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Health-Related Quality of Life With Adjuvant Pembrolizumab vs Placebo in Resected Stage III Melanoma


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As reported in The Lancet Oncology by Andrew Bottomley, PhD, and colleagues, an analysis of the phase III EORTC 1325-MG/KEYNOTE-054 trial showed no clinically significant decline in health-related quality of life (HRQoL) with adjuvant pembrolizumab vs placebo in resected high-risk stage III melanoma. 

The trial showed significantly improved recurrence-free survival with pembrolizumab (hazard ratio = 0.57, 98.4% confidence interval [CI] = 0.43–0.74, P < .0001).


Pembrolizumab does not result in a clinically significant decrease in HRQoL compared with placebo when given as adjuvant therapy for patients with resected, high-risk stage III melanoma. These results support the use of adjuvant pembrolizumab in this setting.
— Andrew Bottomley, PhD

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Study Details

In the double-blind trial, 1,019 patients from sites in 23 countries were randomly assigned between August 2015 and November 2016 to receive pembrolizumab at 200 mg (n = 514) or placebo (n = 505) every 3 weeks for up to 18 doses or until disease recurrence or unacceptable toxicity. HRQoL was assessed as global health/quality of life (GHQ; transformed 1–100 scale) over 2 years on the EORTC Quality of Life Questionnaire (QLQ)-C30. The EORTC QLQ-C30 was completed at baseline and every 12 weeks after starting treatment for the first 2 years, regardless of disease recurrence or treatment discontinuation.

Analysis was performed in the intention-to treat population, with imputation of missing values. A between-group difference of 5 points in GHQ score was defined as clinically significant.

Key Findings

Median follow-up was 15.1 months (interquartile range = 12.8–16.9 months) at the time of the analysis. HRQoL compliance was > 90% at baseline, > 70% during the first year, and > 60% thereafter in both groups. Due to low absolute compliance numbers during later follow-up, the analysis was truncated at 84 weeks.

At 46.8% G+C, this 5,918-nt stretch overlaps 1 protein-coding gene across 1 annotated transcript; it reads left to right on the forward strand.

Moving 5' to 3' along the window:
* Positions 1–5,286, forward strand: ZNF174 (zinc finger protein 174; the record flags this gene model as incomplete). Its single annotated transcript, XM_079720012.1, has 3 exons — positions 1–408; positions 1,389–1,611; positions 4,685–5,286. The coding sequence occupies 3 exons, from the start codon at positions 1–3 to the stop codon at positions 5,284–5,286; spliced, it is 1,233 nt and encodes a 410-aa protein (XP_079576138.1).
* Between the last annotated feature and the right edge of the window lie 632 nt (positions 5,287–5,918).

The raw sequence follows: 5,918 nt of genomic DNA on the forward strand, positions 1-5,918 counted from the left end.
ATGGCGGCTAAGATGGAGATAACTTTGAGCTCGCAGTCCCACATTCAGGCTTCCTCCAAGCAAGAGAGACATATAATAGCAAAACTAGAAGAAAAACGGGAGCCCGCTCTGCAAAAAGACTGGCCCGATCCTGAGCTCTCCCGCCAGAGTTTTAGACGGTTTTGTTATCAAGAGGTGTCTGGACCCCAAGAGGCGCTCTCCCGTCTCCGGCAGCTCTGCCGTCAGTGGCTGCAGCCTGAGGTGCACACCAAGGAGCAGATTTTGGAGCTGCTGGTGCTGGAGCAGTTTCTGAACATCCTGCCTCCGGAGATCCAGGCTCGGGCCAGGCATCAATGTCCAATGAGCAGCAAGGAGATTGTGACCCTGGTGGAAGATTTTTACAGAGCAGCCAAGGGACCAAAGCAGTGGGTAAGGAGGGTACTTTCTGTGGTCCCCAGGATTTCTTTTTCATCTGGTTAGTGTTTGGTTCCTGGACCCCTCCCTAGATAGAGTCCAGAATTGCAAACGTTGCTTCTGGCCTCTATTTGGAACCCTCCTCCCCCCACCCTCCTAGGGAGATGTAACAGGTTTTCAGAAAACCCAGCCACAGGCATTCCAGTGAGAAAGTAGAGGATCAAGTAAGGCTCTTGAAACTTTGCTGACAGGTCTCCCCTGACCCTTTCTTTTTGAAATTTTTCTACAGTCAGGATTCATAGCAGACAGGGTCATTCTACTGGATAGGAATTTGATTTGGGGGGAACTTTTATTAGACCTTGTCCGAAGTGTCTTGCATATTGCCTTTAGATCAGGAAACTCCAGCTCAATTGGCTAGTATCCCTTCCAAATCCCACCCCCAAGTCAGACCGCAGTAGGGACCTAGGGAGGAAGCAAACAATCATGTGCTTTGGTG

Baseline mean GHQ scores were similar for the pembrolizumab group vs the placebo group (77.55 vs 76.54) and remained stable over time. Mean scores were 75.89 vs 77.99 at 12 weeks, 76.27 vs 77.42 at 24 weeks, 75.21 vs 76.98 at 36 weeks, 76.62 vs 76.91 at 48 weeks, 76.81 vs 78.08 at 60 weeks, 78.94 vs 78.67 at 72 weeks, and 81.43 vs 80.05 at 84 weeks.

The mean GHQ scores over 2 years were 75.1 vs 77.3, yielding a difference of –2.2 points (95% CI = –4.3 to –0.2 points). The mean scores during pembrolizumab and placebo treatment were 76.9 vs 78.0, yielding a difference of –1.1 points (95% CI = –3.2 to 0.9 points). The mean scores after treatment were 75.0 vs 77.2, yielding a difference of –2.2 points (95% CI = –4.8 to 0.4 points). None of the differences reached the 5-point clinical relevance threshold and were thus considered clinically nonsignificant.  

The investigators concluded, “Pembrolizumab does not result in a clinically significant decrease in HRQoL compared with placebo when given as adjuvant therapy for patients with resected, high-risk stage III melanoma. These results support the use of adjuvant pembrolizumab in this setting.”

Dr. Bottomley, of EORTC Headquarters, Brussels, is the corresponding author for The Lancet Oncology article.

Disclosure: The study was funded by Merck Sharp & Dohme. For full disclosures of the study authors, visit thelancet.com.

The content in this post has not been reviewed by the American Society of Clinical Oncology, Inc. (ASCO®) and does not necessarily reflect the ideas and opinions of ASCO®.
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